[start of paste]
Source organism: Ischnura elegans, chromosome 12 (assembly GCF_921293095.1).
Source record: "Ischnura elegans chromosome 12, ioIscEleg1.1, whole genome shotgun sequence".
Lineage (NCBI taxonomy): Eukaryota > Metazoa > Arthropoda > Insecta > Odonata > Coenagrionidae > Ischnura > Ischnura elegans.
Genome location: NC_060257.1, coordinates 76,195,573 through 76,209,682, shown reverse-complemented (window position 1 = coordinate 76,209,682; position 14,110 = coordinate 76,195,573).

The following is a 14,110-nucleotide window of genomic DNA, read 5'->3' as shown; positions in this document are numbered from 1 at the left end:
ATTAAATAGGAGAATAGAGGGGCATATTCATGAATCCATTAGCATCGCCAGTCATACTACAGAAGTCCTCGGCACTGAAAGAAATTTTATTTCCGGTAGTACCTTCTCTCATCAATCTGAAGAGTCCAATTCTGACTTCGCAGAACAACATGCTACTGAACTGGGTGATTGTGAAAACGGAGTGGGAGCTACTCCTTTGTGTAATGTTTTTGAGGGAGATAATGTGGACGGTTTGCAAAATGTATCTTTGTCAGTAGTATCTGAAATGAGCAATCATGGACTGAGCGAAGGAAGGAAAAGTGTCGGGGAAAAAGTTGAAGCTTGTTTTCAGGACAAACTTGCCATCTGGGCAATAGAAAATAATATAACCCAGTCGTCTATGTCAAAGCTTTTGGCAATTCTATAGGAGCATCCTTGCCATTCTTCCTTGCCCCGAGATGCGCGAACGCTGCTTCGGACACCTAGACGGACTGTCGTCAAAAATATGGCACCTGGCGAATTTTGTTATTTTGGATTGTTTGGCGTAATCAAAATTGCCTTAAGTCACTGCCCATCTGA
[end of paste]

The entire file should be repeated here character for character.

Source organism: Ischnura elegans, chromosome 12 (assembly GCF_921293095.1).
Source record: "Ischnura elegans chromosome 12, ioIscEleg1.1, whole genome shotgun sequence".
Lineage (NCBI taxonomy): Eukaryota > Metazoa > Arthropoda > Insecta > Odonata > Coenagrionidae > Ischnura > Ischnura elegans.
Genome location: NC_060257.1, coordinates 76,195,573 through 76,209,682, shown reverse-complemented (window position 1 = coordinate 76,209,682; position 14,110 = coordinate 76,195,573).

The following is a 14,110-nucleotide window of genomic DNA, read 5'->3' as shown; positions in this document are numbered from 1 at the left end:
ATTAAATAGGAGAATAGAGGGGCATATTCATGAATCCATTAGCATCGCCAGTCATACTACAGAAGTCCTCGGCACTGAAAGAAATTTTATTTCCGGTAGTACCTTCTCTCATCAATCTGAAGAGTCCAATTCTGACTTCGCAGAACAACATGCTACTGAACTGGGTGATTGTGAAAACGGAGTGGGAGCTACTCCTTTGTGTAATGTTTTTGAGGGAGATAATGTGGACGGTTTGCAAAATGTATCTTTGTCAGTAGTATCTGAAATGAGCAATCATGGACTGAGCGAAGGAAGGAAAAGTGTCGGGGAAAAAGTTGAAGCTTGTTTTCAGGACAAACTTGCCATCTGGGCAATAGAAAATAATATAACCCAGTCGTCTATGTCAAAGCTTTTGGCAATTCTATAGGAGCATCCTTGCCATTCTTCCTTGCCCCGAGATGCGCGAACGCTGCTTCGGACACCTAGACGGACTGTCGTCAAAAATATGGCACCTGGCGAATTTTGTTATTTTGGATTGTTTGGCGTAATCAAAATTGCCTTAAGTCACTGCCCATCTGA